UK campaigners demand Google Street View closure
Google’s latest offering has led to many complaints and a formal demand to Britain’s information commissioner to take the service offline
The fallout from Google's launch of its Street View service in Britain continues, with privacy campaigners submitting a formal complaint to the Information Commissioner's Office (ICO) and demanding that the service be temporarily taken offline.
Privacy International (PI) lodged its action against the internet search engine citing the "clear embarrassment and damage" the system was causing.
Before Google was able to roll out the UK version of the service, which attracted similar complaints in the US when it launched there in 2007, it had to assure information commissioner Richard Thomas that faces and car registration plates would be blurred. But since last week's British launch, PI claims it has been contacted by many people who have been clearly identified by the service.
The Pentagon banned Street View from publishing pictures of US military bases
Images that have caused concern include one of a woman who had moved to escape a violent partner who was subsequently recognised on Street View, and a photograph of two work colleagues captured in an apparently compromising position by Google's cameras. Embarrassing shots of people exiting sex shops or vomiting on the street have also appeared.
Google is putting up a robust defence, claiming that "the ICO has repeatedly made clear that it believes that in Street View the necessary safeguards are in place to protect people's privacy", But Simon Davies of PI says the service should be taken offline until an investigation is carried out. He says Google's claims that its face-recognition technology would only lead to a "few misses" was clearly a "gross underestimation".
The service has been dogged by privacy issues. The US Department of Homeland Security delayed the launch of the service for the Washington area to check that it wasn't identifying any security-sensitive 'targets' in the nation's capital, while the Pentagon banned Street View from publishing pictures of US military bases.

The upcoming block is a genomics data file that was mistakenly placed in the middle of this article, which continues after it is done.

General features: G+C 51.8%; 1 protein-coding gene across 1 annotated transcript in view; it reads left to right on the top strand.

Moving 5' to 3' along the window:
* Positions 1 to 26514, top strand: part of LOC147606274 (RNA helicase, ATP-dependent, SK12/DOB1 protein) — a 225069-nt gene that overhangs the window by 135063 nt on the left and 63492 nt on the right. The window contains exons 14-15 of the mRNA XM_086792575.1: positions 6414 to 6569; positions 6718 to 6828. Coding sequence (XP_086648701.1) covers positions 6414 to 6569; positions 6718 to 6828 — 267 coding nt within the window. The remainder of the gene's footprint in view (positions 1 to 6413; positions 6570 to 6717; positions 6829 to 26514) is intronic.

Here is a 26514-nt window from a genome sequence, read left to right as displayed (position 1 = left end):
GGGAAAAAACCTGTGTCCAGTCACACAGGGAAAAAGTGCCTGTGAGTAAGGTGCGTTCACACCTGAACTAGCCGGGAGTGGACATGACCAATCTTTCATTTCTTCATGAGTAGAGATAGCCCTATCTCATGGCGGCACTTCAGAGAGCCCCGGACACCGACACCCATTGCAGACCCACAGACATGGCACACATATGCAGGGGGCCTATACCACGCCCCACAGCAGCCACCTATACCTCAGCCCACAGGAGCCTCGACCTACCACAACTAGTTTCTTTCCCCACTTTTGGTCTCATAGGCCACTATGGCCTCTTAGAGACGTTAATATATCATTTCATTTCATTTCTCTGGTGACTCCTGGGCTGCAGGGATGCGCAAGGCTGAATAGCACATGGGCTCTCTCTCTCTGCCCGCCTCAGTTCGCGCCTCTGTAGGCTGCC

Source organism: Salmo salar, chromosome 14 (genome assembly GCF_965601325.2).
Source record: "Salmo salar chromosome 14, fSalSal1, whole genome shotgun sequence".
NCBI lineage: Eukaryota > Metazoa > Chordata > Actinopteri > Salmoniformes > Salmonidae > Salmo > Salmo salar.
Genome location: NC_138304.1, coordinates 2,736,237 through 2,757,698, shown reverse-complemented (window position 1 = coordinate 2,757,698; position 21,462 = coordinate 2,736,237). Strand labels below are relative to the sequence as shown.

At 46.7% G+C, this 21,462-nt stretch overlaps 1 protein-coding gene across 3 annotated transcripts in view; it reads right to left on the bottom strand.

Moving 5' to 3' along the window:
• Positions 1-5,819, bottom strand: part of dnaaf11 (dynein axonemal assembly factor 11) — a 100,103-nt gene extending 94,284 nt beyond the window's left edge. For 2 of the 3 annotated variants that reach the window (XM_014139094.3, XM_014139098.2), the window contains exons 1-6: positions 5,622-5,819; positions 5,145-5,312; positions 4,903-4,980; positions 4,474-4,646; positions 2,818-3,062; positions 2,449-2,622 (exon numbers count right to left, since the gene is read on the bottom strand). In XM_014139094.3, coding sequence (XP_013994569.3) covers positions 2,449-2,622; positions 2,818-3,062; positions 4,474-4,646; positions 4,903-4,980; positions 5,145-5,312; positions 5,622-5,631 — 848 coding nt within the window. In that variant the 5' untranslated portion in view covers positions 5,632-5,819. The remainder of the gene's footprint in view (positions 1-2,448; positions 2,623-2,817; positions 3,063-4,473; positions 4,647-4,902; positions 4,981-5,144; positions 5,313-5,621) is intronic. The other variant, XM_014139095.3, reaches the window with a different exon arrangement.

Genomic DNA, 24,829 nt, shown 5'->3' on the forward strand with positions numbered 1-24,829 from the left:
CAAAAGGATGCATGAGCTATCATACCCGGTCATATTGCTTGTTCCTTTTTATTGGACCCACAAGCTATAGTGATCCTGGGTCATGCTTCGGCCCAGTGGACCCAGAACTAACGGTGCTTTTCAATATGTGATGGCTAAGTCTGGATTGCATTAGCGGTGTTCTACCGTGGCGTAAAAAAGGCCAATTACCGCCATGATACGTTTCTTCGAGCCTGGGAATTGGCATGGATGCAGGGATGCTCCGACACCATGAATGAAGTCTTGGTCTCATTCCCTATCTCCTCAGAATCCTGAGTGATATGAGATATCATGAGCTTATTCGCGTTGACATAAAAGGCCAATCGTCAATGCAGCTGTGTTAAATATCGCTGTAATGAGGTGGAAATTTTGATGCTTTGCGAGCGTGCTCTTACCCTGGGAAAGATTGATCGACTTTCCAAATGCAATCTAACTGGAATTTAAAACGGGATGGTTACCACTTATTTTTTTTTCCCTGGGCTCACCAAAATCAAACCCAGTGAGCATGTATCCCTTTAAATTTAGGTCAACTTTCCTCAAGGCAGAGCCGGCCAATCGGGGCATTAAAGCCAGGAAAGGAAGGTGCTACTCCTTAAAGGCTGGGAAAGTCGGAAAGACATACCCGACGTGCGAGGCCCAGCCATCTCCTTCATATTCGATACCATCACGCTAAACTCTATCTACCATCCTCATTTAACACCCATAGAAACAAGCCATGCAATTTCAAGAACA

One man who need not worry about his privacy being disturbed is Google UK boss Dennis Woodside, whose home in Kensington, west London, has escaped the prying eye of the Google cars – because he lives in a private gated community.
WHAT THEY'RE SAYING:Ruaridh Nicoll, Guardian: Someone will be caught out soon, but this won't make Google's achievement any less. Our bad behaviour is not its responsibility. The revealing image is not new. Think of all those employees who called in sick only to be spotted on telly at Wimbledon. Even before photography, life was never entirely private. Samuel Pepys was busted making love on a north London common by a passer-by.
Ross Clark, Independent: If I were a burglar, I don't think I would use Google Street View. The images are not live – they were taken at some indeterminate time within the past year – and so provide no opportunity for the reconnaissance of a property. Moreover, Google keeps a permanent record of all searches performed upon it - a dead giveaway if you are revealed to have been homing in on Acacia Avenue a few days before houses there were burgled. ·
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